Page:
This piece depicts a structure- the inner workings of a ScanFab facility- secretive and sterile. Mostly white with hints of UN Blue. Or even Orange highlighted stripes and features in the walls and floors similar to Tron: Legacy. It’s a fairly large facility inside with massive power requirements. It’s also fairly bright but there are no windows since it is likely underground. Think of a rather large Subway station with a utopian feel… but for a different kind of transportation…

Regular ‘selected’ citizens (i.e. strong, healthy, fairly young) are lined up and about to go through a ScanFab ‘sending unit’ which I picture as fairly large. Maybe just the entrance to the room is shown…. Again, think sterile. Perhaps all are all dressed the same in some sort of hospital gown like clothing. There are men and women in line, maybe a few are talking. But nothing is forced. They’re selected and eager to be here because of it. However, there are also armed guards similar to a checkpoint at the airport… but only a few. There is a mystery of what occurs on the other side. No one has any belongings with them. Citizens are lined up to be ‘scanned’ for evacuation. But what happens to their bodies here? We won’t reveal that in this piece. We may never reveal it…

The idea of scanfabbing in the storyline is that the UN controls all of the sending and receiving units built for the purpose of evacuation. The receivers are in distant colonies (set up by those pioneers). The scan portion is in the sending process. The person is scanned in full and ‘sent’ to the receiver- scan information transmitted at the speed of radio to the receivers (i.e. just under the speed of light). The receiver portion is the ‘fab’ portion where the scanned subject is ‘built’ or fabricated from the same raw materials found in all humans- 99% oxygen, carbon, hydrogen, nitrogen, calcium, and phosphorus. About 0.85% is composed of another five elements: potassium, sulfur, sodium, chlorine, and magnesium. We may depict a receiving unit on a colony in another piece. An exact copy of the person is created on the receiving end- including the brain and all memories of the scanned subject from the sending unit. It’s like teleportation… but almost plausible?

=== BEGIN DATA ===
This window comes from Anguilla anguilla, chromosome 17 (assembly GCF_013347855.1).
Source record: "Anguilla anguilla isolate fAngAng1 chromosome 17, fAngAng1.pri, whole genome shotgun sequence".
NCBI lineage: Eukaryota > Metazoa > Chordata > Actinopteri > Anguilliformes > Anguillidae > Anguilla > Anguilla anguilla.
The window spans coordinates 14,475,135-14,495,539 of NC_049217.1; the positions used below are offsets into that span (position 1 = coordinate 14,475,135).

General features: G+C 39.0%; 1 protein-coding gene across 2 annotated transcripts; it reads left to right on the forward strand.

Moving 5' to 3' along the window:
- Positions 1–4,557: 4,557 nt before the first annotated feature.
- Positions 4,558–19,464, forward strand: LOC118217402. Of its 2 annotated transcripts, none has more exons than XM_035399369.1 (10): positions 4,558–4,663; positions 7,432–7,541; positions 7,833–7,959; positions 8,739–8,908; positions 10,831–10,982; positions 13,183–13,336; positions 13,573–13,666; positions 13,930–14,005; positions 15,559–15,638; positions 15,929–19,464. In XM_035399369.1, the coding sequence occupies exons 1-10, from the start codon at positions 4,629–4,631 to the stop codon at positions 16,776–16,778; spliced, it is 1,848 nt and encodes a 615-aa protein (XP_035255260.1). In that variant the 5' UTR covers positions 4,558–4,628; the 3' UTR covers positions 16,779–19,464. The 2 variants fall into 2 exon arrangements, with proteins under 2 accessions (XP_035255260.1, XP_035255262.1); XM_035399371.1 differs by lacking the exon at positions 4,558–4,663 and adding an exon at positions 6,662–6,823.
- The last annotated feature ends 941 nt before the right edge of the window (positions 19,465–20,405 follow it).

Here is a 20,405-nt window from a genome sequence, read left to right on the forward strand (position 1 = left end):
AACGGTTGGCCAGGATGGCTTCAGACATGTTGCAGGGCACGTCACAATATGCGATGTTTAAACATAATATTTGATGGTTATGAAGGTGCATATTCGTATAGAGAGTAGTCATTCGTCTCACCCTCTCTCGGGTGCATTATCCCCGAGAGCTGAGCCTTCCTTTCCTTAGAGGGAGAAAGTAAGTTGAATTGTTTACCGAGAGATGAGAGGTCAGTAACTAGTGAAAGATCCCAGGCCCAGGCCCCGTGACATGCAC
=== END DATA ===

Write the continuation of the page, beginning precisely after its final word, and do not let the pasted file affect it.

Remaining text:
This is Operation Polyversal- the mass evacuation of hundreds of thousands of people ‘selected’ to continue the human race off-world. They are evacuated only from UN-controlled countries and selected using some criteria that’s top secret. Not everyone can go- there isn’t time to set up enough space and life support off-world, we haven’t found a substitute for Earth yet- and there are just too many people on Earth. Plus… would the UN want them all?

And of course- there is mild protest to this whole process 😉

Here’s the final piece, which was accepted without any changes:

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(UN ScanFab facility for Polyversal. Art by James Masino)

James had these comments about the piece:

This one was the most challenging. It’s the first time I’ve tried to depict a crowd of people before! Nonetheless, creating this one was an interesting debate. There were a lot of elements to work with in the description, and for the story’s sake, I emphasized some elements more than others. On one hand, we have people who have been selected to transport- and they’re excited in a more hospital atmosphere built to deceive the ScanFab’s true purpose. On the other hand, this is the mass evacuation of the planet in a militarized society, and there is reasonable mystery behind what the ScanFab facility really is. I wanted the atmosphere to echo that sort of mystery that exists in works like Tron or Star Trek, where the viewer, and both the characters within the painting are questioning the world they’re in. The mystery of what is on the other side is truly the pinnacle of the end result. 

Whenever working with mystery in artwork, it always reminds me of the Ted Talk JJ Abrams did about this box of magic tricks his grandfather gave him when he was a kid- and still hasn’t opened since the mystery is more exciting than what’s actually within. Always something to strive for!

Hopefully you’ll find these tips useful- or at least see a bit of the process I go through when working with external artists for my games. Feel free to comment / share.

 

CEW Gen Con Report

A brief CEW report from exhibiting at Gen Con in August 2016. The show was excellent. Check out some photos and thoughts about attending as a vendor.

20160803_191500Gen Con 2016 Report

Gen Con was an incredible show with a massive audience of nearly 61,000 attendees. Collins Epic Wargames was there this year for the first time since starting publishing wargames back in 2008. Back then, I attended Gen Con with a single release, Frontline General: Italian Campaign Introduction, and had no clue what I was doing. Since then, I’ve released 4 other games and I’m in production with Polyversal, which is a complete departure from the WWII line of games thus far. With more to show, 2016 was the time to return to where it all started for me.